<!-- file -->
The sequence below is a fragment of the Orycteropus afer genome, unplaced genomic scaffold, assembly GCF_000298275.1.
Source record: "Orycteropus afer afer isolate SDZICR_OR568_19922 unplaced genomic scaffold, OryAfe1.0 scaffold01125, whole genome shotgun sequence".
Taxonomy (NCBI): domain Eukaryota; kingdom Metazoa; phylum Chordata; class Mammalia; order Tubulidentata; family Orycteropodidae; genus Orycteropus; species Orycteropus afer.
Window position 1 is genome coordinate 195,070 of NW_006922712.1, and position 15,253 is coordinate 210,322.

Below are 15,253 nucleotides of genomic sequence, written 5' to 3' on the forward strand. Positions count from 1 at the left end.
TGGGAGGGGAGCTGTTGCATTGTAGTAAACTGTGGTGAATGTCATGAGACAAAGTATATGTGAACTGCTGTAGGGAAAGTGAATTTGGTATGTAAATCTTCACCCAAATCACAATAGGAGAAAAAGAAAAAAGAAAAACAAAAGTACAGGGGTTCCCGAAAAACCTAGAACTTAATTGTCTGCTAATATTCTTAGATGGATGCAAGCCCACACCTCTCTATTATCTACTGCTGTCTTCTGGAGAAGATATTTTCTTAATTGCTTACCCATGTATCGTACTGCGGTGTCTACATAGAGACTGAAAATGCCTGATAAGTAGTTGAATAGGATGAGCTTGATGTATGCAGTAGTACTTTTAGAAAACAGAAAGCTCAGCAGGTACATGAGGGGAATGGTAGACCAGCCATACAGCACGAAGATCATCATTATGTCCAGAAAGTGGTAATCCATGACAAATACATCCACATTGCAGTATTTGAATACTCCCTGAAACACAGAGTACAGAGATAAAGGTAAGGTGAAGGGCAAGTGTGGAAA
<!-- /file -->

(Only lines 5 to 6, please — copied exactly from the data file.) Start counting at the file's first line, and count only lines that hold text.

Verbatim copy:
Below are 15,253 nucleotides of genomic sequence, written 5' to 3' on the forward strand. Positions count from 1 at the left end.
TGGGAGGGGAGCTGTTGCATTGTAGTAAACTGTGGTGAATGTCATGAGACAAAGTATATGTGAACTGCTGTAGGGAAAGTGAATTTGGTATGTAAATCTTCACCCAAATCACAATAGGAGAAAAAGAAAAAAGAAAAACAAAAGTACAGGGGTTCCCGAAAAACCTAGAACTTAATTGTCTGCTAATATTCTTAGATGGATGCAAGCCCACACCTCTCTATTATCTACTGCTGTCTTCTGGAGAAGATATTTTCTTAATTGCTTACCCATGTATCGTACTGCGGTGTCTACATAGAGACTGAAAATGCCTGATAAGTAGTTGAATAGGATGAGCTTGATGTATGCAGTAGTACTTTTAGAAAACAGAAAGCTCAGCAGGTACATGAGGGGAATGGTAGACCAGCCATACAGCACGAAGATCATCATTATGTCCAGAAAGTGGTAATCCATGACAAATACATCCACATTGCAGTATTTGAATACTCCCTGAAACACAGAGTACAGAGATAAAGGTAAGGTGAAGGGCAAGTGTGGAAA